Advocates want to end abortion ban
Women and doctors can be locked up, but law is rarely enforced
SEOUL, South Korea — Lee Na-yeon was 18 years old and in her first semester in college when she discovered, to her dismay, that she was pregnant.
Lee went to a hospital and had an abortion. But as a graduate of a Catholic high school where she had been shown graphic videos portraying abortion as murder, she felt scared and tormented by guilt.
She had also broken the law. Abortion is illegal in South Korea with just a few exceptions, such as when a woman has been raped or her health is at risk. It is one of just a handful of the world’s richest countries to have such restrictive abortion laws. Women can be sentenced to a year in prison or ordered to pay fines of 2 million won, about $1,890, for having abortions, while doctors who perform them can get up to two years in prison.
Now, a group of women’s advocates is pushing to overturn the ban, and the country’s Constitutional Court is set this year to review a case that challenges the law’s constitutionality.
Last fall, more than 230,000 people signed an online petition submitted to the presidential office, known as the Blue House, calling for abortion to be legalized.
The activists are seeking to bring the law closer to the current reality. The ban on abortion is rarely enforced, and it is relatively easy for women to find willing doctors at clinics. According to a government estimate, based on a survey of women of childbearing age, 169,000 abortions were performed in 2010, the latest year for which data is available from the Health and Welfare Ministry.
That number, which represents close to 16 abortions per 1,000 people, gives South Korea the 10th-highest abortion rate among the 35 mostly high-income countries that are members of the Organization for Economic Cooperation and Development.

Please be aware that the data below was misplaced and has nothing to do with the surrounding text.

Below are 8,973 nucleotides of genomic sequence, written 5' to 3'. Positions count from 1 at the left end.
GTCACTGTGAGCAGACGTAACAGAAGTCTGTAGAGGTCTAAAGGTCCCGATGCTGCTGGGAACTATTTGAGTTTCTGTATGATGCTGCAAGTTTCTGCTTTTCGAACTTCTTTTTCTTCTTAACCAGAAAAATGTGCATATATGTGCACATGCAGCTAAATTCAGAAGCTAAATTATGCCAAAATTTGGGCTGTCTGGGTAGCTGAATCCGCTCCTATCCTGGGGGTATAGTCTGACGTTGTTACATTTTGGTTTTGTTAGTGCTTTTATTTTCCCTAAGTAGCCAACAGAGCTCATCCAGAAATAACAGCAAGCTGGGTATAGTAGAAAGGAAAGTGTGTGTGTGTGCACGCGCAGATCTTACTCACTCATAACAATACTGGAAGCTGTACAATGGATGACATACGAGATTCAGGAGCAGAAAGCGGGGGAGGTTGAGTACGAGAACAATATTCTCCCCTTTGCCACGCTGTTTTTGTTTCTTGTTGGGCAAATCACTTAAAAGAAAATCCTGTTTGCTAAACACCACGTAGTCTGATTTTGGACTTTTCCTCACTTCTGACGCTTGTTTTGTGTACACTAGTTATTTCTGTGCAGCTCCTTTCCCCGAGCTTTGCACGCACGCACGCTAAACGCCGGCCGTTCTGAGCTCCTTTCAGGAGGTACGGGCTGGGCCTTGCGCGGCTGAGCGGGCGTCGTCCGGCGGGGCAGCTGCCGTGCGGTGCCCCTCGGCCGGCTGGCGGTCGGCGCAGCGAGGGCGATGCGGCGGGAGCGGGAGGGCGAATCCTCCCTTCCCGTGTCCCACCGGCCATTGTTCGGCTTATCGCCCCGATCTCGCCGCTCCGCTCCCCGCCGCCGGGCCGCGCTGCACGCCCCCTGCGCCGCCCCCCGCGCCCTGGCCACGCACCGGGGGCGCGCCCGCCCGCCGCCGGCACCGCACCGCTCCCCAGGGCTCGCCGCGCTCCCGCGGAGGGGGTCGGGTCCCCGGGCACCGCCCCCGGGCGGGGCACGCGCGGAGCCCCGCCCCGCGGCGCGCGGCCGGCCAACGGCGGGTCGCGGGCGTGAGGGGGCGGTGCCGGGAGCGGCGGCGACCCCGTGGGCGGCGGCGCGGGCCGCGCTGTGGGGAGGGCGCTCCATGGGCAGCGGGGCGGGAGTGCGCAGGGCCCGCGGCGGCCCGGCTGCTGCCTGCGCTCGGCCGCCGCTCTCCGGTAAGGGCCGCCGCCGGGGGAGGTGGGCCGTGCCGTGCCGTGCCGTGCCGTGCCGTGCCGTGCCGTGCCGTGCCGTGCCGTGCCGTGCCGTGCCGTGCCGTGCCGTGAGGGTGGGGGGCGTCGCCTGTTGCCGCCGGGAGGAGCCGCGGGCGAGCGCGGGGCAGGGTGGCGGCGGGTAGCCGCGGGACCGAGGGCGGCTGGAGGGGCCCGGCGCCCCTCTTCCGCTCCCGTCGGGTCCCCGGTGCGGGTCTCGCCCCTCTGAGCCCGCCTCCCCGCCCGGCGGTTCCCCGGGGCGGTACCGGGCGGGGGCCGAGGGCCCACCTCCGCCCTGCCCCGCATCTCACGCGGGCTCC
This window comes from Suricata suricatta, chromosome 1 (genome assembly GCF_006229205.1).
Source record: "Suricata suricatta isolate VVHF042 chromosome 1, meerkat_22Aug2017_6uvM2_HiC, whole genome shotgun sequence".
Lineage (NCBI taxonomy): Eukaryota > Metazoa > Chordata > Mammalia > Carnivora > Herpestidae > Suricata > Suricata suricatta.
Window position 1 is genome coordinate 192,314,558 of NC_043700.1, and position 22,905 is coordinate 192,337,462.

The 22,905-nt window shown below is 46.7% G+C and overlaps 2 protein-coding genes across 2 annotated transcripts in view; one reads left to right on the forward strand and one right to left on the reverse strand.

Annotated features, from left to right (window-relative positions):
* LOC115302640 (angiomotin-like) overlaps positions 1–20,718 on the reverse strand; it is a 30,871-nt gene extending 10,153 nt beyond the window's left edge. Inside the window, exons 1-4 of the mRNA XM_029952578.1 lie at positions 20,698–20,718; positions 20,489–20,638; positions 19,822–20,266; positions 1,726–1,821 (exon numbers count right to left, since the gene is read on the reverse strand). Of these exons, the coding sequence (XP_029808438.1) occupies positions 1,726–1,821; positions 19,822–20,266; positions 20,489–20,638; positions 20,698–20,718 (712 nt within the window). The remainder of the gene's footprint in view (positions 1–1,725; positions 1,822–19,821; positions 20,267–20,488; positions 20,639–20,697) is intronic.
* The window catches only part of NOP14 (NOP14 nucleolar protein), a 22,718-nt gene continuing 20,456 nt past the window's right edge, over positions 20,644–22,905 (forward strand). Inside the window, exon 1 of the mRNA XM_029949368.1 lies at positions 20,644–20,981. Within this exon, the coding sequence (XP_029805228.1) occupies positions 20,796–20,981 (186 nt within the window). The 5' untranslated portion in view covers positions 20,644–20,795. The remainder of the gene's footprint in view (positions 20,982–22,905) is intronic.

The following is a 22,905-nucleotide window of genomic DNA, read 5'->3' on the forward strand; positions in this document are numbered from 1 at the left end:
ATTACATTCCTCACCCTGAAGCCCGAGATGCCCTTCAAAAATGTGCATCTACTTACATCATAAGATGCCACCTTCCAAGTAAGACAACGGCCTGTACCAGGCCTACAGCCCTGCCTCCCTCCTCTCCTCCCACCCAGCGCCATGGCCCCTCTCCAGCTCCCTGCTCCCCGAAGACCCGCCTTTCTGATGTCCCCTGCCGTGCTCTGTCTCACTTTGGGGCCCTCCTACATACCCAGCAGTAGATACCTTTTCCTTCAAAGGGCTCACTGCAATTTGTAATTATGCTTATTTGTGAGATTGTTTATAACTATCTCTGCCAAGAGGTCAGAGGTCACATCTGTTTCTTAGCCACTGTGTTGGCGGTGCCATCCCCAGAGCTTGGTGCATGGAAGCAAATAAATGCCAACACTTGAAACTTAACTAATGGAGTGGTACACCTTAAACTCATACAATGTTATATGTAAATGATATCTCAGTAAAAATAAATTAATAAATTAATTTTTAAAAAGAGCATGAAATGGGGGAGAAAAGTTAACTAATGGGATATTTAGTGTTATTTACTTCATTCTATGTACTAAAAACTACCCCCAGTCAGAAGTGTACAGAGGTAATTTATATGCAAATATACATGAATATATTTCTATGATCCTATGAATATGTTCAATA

But independent analysis by public health scholars suggests that the real number is much higher. According to research by Park Myung-bae, a professor at Pai Chai University in the city of Daejeon, the annual tally is as high as 500,000 or more — greater than the number of babies born in South Korea in 2016.
And few women or doc- tors are prosecuted for abortion. Last year, according to the South Korean Supreme Court, just 25 such cases went to trial, with four leading to convictions. For decades, the government’s enforcement of the ban has waxed and waned with the prevailing population trends.
Advocates calling for an end to the ban have long argued that South Korea’s laws violate a woman’s right to make choices about her body. Even in the limited instances when an abortion is legal, a woman must get permission from her spouse or cohabiting partner.
Advocates say the ban makes women seeking abortions vulnerable to reprisals; boyfriends, former boyfriends, husbands and in-laws have reported women to the police, according to South Korean news reports.
Kim Jin-seon, head of the women’s health team at Womenlink, a nonprofit advocacy group, said the abortion law is rooted in broader biases against women in South Korea.
“Everything is related to how the government views the existence of women, and whether they are just looked at as vessels to give birth or if they are concerned about the quality of life of women as full-fledged citizens,” Kim said.
So far, the administration of President Moon Jae-in has agreed only to research the question of overturning the ban. In a video statement in response to the petition, Cho Kuk, a senior presidential adviser, said the administration hoped to “find a new balance” in a debate about the rights of women and fetuses.
He acknowledged that the abortion ban was “making the operation more expensive and pushing people to get dangerous procedures or even to travel overseas.”
Lee Jin-sung, chief justice of the Constitutional Court, said during his confirmation hearing that the court would consider making abortion legal for at least part of a pregnancy.
A supporter of the ban is Choi Yi-hwa, 38, a part-time Korean teacher and mother of two who had one abortion in college and another in her 20s. She said it took her years in counseling to recover from her trauma and feelings of guilt.
“I still feel that there was sin involved,” she said. Keeping abortion illegal, she said, forces women to think deeply about their decision.
Lee Na-yeon, now 23, said having an abortion made her feel dirty, though she came to realize it was the right choice. She now wants legalization so other women won’t go through the anguish she did.